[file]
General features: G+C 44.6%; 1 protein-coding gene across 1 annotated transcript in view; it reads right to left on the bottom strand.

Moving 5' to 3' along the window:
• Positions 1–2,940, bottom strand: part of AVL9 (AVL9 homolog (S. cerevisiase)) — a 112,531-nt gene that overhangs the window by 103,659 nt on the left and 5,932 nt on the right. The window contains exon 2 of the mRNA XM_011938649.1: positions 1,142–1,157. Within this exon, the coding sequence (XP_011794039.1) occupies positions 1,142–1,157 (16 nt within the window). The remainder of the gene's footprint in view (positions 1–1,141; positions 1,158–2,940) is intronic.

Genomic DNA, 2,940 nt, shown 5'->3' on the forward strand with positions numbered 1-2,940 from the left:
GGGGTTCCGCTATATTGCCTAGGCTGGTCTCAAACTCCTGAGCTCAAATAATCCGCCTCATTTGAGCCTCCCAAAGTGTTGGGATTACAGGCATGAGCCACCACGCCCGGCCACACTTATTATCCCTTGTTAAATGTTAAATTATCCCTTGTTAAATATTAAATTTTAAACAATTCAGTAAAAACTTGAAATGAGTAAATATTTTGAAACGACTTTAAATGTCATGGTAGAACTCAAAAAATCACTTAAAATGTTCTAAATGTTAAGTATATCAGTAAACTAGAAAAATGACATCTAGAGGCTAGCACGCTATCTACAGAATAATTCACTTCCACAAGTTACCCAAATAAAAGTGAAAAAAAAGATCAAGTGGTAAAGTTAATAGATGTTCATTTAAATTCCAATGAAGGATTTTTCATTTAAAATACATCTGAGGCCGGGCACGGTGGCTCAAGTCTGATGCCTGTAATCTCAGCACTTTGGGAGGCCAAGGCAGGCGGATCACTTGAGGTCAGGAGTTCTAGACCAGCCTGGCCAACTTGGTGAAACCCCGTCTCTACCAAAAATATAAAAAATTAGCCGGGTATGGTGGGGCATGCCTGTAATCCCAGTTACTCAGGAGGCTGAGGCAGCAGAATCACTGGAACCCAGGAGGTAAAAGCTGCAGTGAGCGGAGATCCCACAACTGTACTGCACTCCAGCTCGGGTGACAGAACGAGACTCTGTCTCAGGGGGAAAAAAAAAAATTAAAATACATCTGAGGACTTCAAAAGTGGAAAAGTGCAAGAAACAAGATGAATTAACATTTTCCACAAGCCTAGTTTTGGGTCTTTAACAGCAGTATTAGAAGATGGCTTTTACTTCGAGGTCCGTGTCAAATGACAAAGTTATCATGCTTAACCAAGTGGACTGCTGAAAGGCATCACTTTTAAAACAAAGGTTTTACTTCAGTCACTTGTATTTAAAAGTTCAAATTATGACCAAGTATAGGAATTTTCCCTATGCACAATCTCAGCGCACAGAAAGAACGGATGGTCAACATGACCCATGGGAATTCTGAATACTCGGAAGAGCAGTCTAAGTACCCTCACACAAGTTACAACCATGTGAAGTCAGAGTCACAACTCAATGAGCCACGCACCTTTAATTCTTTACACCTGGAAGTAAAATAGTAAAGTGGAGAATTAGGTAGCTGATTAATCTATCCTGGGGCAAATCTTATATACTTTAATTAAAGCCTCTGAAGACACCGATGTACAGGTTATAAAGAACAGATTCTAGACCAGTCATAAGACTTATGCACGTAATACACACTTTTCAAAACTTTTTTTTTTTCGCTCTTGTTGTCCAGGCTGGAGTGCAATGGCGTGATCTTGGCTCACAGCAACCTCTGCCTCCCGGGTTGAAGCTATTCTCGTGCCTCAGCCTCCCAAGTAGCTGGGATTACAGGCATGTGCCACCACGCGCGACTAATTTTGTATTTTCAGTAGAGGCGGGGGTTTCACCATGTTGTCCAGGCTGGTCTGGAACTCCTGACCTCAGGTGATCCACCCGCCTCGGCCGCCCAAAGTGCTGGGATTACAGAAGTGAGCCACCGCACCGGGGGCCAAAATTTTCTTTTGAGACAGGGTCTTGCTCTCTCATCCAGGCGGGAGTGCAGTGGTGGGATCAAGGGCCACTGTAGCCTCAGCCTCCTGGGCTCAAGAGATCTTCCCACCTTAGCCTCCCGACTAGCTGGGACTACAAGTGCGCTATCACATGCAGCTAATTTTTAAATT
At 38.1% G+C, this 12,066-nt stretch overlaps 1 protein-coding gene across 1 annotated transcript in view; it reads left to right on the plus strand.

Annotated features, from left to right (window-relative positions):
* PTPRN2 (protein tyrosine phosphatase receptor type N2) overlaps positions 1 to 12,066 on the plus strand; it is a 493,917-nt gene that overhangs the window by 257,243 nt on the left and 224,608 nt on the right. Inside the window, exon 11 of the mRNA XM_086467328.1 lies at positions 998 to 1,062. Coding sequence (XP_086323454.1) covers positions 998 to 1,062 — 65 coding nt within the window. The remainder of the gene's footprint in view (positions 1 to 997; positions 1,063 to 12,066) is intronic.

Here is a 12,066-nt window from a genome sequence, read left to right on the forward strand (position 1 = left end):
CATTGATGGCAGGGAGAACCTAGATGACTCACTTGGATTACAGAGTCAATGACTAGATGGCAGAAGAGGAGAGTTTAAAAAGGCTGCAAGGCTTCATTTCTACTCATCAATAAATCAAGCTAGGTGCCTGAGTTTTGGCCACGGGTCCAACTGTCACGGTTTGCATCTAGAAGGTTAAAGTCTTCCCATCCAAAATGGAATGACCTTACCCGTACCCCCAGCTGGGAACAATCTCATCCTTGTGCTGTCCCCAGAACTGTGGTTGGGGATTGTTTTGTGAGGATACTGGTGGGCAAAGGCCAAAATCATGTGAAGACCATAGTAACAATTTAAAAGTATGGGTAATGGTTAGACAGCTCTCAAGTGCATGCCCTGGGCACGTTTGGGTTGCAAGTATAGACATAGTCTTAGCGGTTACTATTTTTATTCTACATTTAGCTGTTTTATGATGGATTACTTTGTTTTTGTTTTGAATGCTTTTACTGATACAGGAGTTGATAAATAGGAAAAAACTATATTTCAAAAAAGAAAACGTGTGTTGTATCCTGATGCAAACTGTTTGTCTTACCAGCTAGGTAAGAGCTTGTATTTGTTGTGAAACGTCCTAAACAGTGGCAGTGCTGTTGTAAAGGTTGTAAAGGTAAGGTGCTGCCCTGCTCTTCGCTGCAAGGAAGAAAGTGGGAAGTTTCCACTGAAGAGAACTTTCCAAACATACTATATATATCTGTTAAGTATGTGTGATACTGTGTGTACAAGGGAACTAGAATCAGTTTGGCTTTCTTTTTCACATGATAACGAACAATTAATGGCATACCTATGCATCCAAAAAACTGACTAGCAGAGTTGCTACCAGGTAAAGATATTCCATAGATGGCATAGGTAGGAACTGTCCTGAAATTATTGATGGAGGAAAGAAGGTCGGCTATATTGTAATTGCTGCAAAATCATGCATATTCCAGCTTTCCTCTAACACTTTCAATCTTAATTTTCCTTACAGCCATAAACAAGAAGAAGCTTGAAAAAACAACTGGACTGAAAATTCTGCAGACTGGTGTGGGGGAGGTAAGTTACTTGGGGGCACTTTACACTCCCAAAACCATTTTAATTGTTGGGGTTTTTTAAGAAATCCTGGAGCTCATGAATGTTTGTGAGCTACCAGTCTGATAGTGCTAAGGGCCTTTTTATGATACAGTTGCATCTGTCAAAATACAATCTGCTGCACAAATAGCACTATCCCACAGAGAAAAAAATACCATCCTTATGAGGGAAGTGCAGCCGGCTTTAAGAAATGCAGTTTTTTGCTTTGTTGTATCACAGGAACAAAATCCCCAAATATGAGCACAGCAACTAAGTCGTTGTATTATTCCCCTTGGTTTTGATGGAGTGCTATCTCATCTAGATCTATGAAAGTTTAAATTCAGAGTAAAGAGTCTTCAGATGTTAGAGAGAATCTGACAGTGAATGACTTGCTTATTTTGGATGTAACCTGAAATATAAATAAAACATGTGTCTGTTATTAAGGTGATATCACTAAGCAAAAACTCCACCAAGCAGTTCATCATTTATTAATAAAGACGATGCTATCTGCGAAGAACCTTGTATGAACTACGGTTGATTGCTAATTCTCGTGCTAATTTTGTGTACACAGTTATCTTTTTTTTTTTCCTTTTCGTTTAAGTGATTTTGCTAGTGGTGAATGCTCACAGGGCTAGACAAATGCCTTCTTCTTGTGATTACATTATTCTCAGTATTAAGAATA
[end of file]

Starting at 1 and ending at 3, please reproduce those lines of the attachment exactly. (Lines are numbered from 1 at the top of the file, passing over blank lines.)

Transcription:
General features: G+C 44.6%; 1 protein-coding gene across 1 annotated transcript in view; it reads right to left on the bottom strand.

Moving 5' to 3' along the window:
• Positions 1–2,940, bottom strand: part of AVL9 (AVL9 homolog (S. cerevisiase)) — a 112,531-nt gene that overhangs the window by 103,659 nt on the left and 5,932 nt on the right. The window contains exon 2 of the mRNA XM_011938649.1: positions 1,142–1,157. Within this exon, the coding sequence (XP_011794039.1) occupies positions 1,142–1,157 (16 nt within the window). The remainder of the gene's footprint in view (positions 1–1,141; positions 1,158–2,940) is intronic.